Don’t think there’s any plan for a 2021 “600 Shootout,” as the only two left are the Kawasaki and Suzuki. Sad, really. With modern quickshifters and things, these bikes might’ve evolved into something great. The Ninja 636 H2 should be along any minute now… While you’re waiting, here’s the track portion of the Supersport Shootout from a decade ago, complete with Fonzie video, starring the evergreen Troy “Trizzle” Siahaan, the Dukester himself, and Pete Brissette.
If you’ve been paying any attention to the state of the motorcycle world lately, sportbikes in particular, you’ll notice that the middleweight category has been largely overshadowed by its 1000cc counterparts. It makes sense for those manufacturers who make a literbike, as resources should be spent on a company’s flagship machine.But for those of us who like the slightly more unassuming qualities of a 600cc machine, the choices have remained the same for a few years now. Heck, we didn’t even bother doing this test last year since the game hadn’t changed much except for a slightly longer exhaust canister on the Yamaha YZF-R6.
For 2011 however, Suzuki has whet our appetite with an all-new GSX-R600. Pete had a chance to test the all-new Gixxer at its press launch, held at Barber Motorsports Park. If you haven’t read that yet, take a peek here. Keeping in line with tradition when it comes to new model revamps, the newest 600 on the block is lighter, stronger and more powerful than the model it replaces. Pete came back optimistic about the new GSX-R’s chances in the face of the current 600 king, Kawasaki’s ZX-6R.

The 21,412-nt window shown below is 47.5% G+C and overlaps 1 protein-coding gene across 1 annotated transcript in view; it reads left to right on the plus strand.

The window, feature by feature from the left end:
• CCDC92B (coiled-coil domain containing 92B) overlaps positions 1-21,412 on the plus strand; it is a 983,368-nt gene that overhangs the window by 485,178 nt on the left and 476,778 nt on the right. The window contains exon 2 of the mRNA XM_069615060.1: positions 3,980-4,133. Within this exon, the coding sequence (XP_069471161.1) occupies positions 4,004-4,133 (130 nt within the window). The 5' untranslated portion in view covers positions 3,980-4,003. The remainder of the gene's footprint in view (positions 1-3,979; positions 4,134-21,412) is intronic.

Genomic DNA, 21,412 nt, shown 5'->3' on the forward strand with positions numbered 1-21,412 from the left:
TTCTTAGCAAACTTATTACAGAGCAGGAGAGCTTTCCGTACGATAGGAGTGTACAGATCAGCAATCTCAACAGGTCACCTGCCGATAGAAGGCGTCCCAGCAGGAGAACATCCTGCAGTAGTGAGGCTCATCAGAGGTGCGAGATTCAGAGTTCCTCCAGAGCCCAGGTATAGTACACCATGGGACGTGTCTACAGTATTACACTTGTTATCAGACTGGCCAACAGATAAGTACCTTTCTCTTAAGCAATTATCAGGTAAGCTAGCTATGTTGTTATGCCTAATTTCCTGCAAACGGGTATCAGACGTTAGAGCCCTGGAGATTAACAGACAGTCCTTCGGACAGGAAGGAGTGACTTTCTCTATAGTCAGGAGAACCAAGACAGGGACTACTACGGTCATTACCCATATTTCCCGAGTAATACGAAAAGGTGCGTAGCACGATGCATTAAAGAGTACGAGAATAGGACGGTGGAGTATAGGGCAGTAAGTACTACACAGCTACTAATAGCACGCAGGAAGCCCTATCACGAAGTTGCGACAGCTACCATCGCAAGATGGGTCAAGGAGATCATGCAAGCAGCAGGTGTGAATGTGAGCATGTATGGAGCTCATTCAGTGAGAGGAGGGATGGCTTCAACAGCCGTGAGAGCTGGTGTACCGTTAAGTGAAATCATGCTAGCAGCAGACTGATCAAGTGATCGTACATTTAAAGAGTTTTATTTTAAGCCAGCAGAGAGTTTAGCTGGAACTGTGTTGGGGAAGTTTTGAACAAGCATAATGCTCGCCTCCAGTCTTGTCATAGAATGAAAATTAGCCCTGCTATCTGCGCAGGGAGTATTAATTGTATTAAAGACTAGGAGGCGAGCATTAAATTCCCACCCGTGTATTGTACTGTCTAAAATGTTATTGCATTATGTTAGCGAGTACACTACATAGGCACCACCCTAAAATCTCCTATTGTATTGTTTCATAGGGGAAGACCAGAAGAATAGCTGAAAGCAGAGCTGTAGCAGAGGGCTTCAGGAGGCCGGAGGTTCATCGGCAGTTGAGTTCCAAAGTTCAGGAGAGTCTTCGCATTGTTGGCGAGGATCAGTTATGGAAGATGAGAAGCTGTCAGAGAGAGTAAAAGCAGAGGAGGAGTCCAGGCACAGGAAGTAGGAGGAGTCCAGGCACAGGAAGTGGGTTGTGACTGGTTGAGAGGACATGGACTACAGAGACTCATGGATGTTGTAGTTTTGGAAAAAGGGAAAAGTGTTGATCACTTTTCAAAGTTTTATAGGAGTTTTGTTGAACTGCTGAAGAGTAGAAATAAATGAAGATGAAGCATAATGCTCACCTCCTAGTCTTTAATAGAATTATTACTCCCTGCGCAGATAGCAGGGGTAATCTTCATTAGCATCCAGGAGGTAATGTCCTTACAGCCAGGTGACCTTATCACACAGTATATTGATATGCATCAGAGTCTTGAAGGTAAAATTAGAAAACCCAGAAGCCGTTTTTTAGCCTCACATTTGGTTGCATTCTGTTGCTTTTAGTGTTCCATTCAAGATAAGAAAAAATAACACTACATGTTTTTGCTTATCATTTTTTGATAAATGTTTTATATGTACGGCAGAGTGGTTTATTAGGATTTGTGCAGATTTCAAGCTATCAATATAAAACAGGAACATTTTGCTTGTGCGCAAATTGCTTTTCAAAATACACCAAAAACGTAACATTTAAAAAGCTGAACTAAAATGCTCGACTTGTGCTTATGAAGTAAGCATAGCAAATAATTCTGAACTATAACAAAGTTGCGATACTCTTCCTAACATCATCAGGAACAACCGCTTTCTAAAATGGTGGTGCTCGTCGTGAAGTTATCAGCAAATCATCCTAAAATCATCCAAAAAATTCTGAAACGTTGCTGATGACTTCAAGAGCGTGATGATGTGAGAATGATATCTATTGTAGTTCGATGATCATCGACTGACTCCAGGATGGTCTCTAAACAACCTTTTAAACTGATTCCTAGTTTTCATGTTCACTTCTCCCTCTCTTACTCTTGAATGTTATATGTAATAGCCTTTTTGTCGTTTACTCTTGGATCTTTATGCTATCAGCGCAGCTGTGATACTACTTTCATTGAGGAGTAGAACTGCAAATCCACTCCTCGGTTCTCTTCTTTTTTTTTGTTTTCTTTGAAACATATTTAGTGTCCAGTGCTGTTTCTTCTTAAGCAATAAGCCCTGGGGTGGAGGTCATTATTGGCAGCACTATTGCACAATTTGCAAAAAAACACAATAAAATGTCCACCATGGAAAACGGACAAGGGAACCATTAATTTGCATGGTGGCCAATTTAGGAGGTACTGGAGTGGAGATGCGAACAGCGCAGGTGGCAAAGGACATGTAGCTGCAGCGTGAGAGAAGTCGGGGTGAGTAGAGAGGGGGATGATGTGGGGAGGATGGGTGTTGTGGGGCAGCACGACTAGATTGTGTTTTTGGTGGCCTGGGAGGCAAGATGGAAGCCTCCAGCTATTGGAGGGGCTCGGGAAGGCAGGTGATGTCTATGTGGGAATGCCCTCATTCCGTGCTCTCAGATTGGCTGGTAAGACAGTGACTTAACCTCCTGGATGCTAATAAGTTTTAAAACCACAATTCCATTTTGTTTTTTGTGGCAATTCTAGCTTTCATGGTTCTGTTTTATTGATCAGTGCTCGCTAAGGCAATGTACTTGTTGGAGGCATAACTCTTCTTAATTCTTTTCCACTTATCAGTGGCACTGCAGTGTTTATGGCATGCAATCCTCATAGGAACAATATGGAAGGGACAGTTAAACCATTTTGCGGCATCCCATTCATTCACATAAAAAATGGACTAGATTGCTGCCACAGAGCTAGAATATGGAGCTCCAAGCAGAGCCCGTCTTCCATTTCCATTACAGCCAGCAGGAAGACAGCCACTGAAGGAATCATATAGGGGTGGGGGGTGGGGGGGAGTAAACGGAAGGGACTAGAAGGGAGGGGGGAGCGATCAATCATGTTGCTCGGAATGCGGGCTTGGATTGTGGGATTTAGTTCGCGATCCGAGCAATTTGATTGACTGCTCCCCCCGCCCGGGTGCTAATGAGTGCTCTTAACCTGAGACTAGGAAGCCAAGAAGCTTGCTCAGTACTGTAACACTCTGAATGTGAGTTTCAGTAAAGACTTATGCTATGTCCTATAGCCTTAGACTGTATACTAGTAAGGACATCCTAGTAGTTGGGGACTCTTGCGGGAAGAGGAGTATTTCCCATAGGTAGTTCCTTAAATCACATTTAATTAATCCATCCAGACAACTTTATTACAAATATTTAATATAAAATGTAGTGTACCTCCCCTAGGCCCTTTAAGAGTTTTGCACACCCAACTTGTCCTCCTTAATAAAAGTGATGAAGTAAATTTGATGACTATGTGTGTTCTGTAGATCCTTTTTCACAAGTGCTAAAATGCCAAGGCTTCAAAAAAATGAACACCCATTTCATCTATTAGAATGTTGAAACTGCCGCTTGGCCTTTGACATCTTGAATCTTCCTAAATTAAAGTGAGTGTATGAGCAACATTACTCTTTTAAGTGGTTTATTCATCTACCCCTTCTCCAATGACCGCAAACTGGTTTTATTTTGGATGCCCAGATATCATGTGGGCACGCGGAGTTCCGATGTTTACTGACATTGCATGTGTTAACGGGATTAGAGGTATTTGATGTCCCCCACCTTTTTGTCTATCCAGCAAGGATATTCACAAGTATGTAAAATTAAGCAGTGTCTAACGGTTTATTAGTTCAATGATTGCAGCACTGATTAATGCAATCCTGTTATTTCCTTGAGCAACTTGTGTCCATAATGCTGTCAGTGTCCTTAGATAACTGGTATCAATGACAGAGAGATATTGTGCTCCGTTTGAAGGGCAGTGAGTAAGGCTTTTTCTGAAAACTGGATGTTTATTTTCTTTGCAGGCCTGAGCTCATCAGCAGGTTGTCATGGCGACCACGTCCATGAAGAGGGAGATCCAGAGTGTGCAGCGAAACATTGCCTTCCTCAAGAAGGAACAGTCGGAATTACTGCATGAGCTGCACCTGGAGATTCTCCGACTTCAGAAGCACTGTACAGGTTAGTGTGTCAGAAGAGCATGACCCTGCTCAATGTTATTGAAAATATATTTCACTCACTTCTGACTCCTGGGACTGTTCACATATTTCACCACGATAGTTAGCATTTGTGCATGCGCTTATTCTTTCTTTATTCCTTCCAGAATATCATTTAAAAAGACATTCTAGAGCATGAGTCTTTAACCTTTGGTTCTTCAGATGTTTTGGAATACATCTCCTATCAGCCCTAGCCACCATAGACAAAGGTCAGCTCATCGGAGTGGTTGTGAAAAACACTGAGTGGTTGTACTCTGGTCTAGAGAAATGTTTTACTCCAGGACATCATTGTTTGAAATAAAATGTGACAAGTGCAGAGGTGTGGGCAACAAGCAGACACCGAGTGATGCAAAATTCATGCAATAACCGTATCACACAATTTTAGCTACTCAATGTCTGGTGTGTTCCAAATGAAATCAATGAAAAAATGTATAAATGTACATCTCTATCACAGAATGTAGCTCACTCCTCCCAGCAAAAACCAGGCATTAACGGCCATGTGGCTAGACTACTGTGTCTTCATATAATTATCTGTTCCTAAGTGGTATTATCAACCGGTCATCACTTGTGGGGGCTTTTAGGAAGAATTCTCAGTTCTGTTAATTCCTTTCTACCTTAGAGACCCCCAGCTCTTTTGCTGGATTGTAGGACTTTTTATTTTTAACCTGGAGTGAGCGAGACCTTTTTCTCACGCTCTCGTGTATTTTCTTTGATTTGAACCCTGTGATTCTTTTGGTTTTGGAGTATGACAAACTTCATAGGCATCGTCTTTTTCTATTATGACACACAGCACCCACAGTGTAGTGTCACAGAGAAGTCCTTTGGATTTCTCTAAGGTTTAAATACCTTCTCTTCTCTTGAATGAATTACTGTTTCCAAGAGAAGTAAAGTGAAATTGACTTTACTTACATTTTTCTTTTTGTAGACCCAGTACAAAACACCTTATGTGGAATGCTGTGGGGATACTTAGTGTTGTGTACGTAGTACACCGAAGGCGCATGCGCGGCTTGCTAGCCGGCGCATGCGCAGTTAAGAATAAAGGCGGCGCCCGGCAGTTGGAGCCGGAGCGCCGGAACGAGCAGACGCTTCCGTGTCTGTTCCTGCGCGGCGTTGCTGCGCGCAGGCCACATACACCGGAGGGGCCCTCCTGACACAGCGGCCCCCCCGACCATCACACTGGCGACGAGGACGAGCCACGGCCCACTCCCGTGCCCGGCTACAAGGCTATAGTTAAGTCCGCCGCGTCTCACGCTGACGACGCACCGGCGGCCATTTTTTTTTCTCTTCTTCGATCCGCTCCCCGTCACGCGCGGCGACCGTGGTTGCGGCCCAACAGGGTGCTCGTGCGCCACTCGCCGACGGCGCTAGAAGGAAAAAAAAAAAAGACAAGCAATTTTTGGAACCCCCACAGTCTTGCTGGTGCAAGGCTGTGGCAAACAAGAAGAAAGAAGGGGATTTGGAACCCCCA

We really liked the Green Machine back when we last tested it against its peers in 2009. Two years on and the ZX-6R is largely the same motorcycle, save for bold new graphics. But every champ’s stay at the top must come to an end eventually, and who better to see if the new Suzuki can topple the ZX than us, right? And, to give each Japanese manufacturer a fair chance, we also brought in the Yamaha YZF-R6 and Honda CBR600RR to see if either bike could be a wildcard in this battle.
So we loaded up and headed to the tight and twisty Streets of Willow for a racetrack comparison test. We reunited with our friends at TrackXperience for a day of lapping at their well-run trackday. For more on TrackXperience, check out this feature article we wrote.
To ensure each machine was on equal footing as we churned out the laps, we spooned on sets of Michelin’s latest DOT racing tire, the Power One. With its dual-compound 2CT technology and near-slick tread design, the Power One tires were about as close as we could get to a slick racing tire while still being street legal. So needless to say, we loved their grip. What was even more impressive was that the buns stayed consistent the entire day. You can read more about the Power One in Pete’s review of the tire here, but for now let’s get to the good stuff.
Oh, and in case you’re wondering where the Triumph Daytona 675 is, we felt this test was best suited to pure 600s. But don’t worry, we’ve got something up our sleeve for that bike as well.
Similar Yet Different
Each of these four machines obviously displaces 600cc (599cc to be exact). Each also has the same bore and stroke measurements of 67.0 x 42.5mm, dual overhead cams and four valves per cylinder. Despite these similarities, the four powerplants are distinctive in their own ways.